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OPINION: Should we give life to death?

Journalist of 30 years shares experience with death penalty.

Carol McKinley, CU News Corps

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By Carol McKinley
CU News Corps

The Aurora theater killer is in a diagnostic jail facility as authorities decide where to put him for the rest of his life.

Most folks I run into want to discuss his fate. They say they hope he somehow ends up in the general prison population so that the other prisoners will take care of him. Or that he’ll find a way to do himself in. Others say they want for him to get his Ph.D. and study his own mental illness.

Life goes on.

Reporters have scattered and I will bet that some of them are wondering why they can’t get excited about returning to their old lives, covering traffic backups and Bronco post-game reactions.

The Arapahoe County Justice Center still has a significant caseload as a stream of offenders slough through the metal detector, snaking off their belts with citations in hand. Others, in juror badges, ride the elevators.

Issues trail the trial like dust from Pigpen’s shoes.

What will happen with the death penalty in Colorado?  Two thoughts have emerged:

1. The death penalty is going down. We’ve now had two death penalty trials in less than a month that ended with life in prison for the defendants.  (The Holmes case and the trial of Dexter Lewis, convicted of stabbing five people to death in a Denver bar and setting the business on fire.) Both were decided by at least one juror, who canceled out the decisions of the other 11.

 1a – “So what? If you can’t get twelve people to be killed by the state, you don’t have it!” ~ David Kaplan, former head of the Office of the Colorado Public Defender.

2. The jury system that decides the death penalty needs to be changed in Colorado. 

2a- “From our standpoint, I don’t think any of the evidence could have come out any better than it did. It is what it is. You just need one.” ~ George Brauchler, Arapahoe County District Attorney

 

I expect for this to be a contentious issue put before the Colorado legislature very soon. We may see it on the ballot in 2016.  But this is not a new subject.  The most recent attempts to repeal the death penalty failed in 1999, 2009 and 2013.

I should mention that I was one of five members of the media selected to witness Colorado’s last execution, that of Gary Lee Davis. That was nearly 20 years ago, on October  13, 1997.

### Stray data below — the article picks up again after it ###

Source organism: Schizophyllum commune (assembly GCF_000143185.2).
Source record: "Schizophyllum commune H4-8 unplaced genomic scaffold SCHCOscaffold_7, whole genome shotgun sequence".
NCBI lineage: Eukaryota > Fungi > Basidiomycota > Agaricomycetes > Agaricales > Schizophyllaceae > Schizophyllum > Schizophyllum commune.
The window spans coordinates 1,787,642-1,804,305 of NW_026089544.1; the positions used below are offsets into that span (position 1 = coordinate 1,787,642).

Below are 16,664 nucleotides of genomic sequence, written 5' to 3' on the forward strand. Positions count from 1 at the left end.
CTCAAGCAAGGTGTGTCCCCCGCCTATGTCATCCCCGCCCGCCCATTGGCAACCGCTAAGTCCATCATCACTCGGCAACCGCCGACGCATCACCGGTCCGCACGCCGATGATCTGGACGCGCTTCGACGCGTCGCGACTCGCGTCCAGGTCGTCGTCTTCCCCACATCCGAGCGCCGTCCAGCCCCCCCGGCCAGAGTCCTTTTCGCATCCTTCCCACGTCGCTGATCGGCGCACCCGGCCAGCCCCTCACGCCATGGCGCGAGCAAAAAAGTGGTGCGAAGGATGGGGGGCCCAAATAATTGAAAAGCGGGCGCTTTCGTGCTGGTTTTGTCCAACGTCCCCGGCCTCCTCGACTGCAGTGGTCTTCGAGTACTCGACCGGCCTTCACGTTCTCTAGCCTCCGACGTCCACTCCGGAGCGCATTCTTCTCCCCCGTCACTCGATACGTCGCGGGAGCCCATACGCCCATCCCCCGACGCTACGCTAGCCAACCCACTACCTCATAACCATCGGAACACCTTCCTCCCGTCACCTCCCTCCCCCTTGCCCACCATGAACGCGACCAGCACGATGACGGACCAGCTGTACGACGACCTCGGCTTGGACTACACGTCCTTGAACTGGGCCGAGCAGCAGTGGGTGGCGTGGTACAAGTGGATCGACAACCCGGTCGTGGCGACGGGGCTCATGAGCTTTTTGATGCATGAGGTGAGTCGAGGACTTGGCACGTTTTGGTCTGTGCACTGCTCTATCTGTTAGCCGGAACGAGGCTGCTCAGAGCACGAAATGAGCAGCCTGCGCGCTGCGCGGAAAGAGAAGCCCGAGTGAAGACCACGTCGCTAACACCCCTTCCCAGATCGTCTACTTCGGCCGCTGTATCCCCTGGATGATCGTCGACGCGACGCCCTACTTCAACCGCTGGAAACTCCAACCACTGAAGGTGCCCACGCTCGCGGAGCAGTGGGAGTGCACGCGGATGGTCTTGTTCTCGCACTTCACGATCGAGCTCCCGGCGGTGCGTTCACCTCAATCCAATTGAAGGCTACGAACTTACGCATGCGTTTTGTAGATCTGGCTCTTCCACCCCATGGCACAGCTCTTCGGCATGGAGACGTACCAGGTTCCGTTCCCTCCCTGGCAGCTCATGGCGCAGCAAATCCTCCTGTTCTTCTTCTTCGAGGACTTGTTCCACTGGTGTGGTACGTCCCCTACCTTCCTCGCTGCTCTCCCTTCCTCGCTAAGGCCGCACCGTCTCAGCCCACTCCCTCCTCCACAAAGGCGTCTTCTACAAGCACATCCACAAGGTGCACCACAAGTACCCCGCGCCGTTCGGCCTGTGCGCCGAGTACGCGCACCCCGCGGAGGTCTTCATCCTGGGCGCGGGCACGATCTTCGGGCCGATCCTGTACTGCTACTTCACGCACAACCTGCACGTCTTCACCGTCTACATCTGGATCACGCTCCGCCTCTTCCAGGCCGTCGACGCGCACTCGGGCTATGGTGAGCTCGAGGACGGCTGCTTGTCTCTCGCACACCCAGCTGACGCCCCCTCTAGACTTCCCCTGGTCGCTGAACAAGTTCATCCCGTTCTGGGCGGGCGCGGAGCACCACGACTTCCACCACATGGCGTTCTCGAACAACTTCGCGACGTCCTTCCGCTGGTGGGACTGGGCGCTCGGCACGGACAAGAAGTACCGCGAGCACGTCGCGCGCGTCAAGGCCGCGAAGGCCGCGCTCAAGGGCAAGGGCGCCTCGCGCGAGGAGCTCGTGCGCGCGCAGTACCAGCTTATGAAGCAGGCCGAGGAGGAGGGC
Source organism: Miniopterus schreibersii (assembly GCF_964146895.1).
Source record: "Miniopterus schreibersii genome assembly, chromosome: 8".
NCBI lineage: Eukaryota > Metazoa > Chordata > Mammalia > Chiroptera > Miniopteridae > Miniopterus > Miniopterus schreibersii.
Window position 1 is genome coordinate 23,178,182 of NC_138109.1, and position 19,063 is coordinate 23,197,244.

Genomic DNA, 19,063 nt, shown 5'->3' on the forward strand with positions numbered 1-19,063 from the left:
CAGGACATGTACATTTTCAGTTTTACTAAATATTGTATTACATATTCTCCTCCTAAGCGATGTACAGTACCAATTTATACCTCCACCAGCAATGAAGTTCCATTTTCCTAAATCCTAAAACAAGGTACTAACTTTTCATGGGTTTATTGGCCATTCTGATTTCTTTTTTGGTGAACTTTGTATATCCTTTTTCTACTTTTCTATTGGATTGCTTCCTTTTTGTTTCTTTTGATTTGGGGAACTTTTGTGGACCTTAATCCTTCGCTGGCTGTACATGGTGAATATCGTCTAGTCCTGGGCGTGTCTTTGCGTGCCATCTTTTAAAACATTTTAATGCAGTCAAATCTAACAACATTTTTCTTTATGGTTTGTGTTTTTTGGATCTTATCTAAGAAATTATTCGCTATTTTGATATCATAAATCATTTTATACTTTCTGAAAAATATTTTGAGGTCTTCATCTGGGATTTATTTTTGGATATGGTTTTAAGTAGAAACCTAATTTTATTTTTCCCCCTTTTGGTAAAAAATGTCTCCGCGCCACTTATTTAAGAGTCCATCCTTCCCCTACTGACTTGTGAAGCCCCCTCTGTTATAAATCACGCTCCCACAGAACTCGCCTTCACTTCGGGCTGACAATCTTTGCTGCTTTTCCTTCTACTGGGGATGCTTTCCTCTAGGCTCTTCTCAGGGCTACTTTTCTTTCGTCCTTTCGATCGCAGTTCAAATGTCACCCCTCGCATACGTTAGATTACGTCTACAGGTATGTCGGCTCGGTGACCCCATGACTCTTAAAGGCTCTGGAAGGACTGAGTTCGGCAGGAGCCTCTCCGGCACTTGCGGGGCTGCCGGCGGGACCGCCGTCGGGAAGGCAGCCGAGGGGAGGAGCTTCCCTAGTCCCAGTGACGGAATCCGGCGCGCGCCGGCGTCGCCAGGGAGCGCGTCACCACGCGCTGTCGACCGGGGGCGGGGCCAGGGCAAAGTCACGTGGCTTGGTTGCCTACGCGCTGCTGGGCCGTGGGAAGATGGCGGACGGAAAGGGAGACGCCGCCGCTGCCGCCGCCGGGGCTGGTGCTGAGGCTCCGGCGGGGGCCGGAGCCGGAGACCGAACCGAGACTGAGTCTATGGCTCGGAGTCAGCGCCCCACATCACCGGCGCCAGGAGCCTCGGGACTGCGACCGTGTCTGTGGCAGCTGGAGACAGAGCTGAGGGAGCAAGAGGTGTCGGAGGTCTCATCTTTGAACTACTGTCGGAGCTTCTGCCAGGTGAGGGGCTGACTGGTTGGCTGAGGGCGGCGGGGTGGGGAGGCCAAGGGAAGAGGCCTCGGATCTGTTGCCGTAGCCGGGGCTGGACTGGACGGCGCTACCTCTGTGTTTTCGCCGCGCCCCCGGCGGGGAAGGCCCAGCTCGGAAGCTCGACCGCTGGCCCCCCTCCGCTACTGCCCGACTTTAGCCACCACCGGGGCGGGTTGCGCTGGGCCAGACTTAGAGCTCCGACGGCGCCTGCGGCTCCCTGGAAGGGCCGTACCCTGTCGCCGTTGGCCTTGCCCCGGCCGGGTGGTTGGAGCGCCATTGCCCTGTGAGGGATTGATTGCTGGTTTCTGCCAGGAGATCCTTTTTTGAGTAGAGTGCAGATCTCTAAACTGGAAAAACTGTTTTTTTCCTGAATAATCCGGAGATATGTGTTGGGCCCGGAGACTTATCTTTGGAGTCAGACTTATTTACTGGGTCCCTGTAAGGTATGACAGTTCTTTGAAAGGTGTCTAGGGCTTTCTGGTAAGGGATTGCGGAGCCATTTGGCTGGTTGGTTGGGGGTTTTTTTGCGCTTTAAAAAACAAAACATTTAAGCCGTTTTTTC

The writer as a young KOA radio reporter getting into the media van at 10 pm transporting witnesses to the "viewing."

Me (Carol McKinley) as a KOA radio reporter, getting into the media van at 10 p.m. to go witness Davis’s execution.

I remember sitting in a cold room waiting to see if then-Governor Roy Romer would grant a stay of execution for Davis. We watched as the secondhand on the clock ticked that last sixty seconds from 11:59 to midnight.

I remember his appeal attorney’s flaming red dress and matching nail polish. It was a striking outfit, worn so that Davis could pick her out in the small crowd sitting in uncomfortable chairs to watch him die.

I remember, too, when theater-like curtains pulled open to reveal Davis strapped to a metal table. His huge head turned to look our way. His eyes found his attorney right away. He turned his head back to stare at the door frame in front of him. That’s where his gaze stayed until he died.

I remember the whisper behind me the moment Davis’s face turned blue and the curtains pulled closed. “Put here there,” prosecutor Bob Grant said to the father of the woman Davis brutally murdered. “We got her done,” answered victim Ginny May’s sweet, sad, soft spoken dad.

I remember the dinner Ginny’s family had for me when I went out to interview them before the execution. It was taco pie casserole in a huge dish on a farm table and it was delicious. They were so heartbroken over the loss of her.

Gary Davis — one victim.

Dexter Lewis — 5 victims.

James Holmes — 12 victims.

One day, in the parking lot of the Arapahoe County Justice Center, someone called to me from the rows of parked cars. It was Craig Truman, the attorney who defended Gary Davis.

“How’s the trial going”? he asked.

I told him  we were waiting for a verdict in the first phase: guilty or not guilty by reason of insanity. He told me that Davis only wanted to fight his execution because he thought his appeals attorney was “hot.”

That’s a real eye-roller. But it’s probably true.

I didn’t have much problem watching Davis die, short of a few nightmares. So should the cruel mass murderer who broke so many lives when he opened fire in a crowded theater die? It doesn’t matter what I think about him. What matters is whether we’ll give the death penalty some thought if we get the chance to vote: will we give life to death, or bump it off?

 

 

 

 

 

 

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OPINION: Should we give life to death?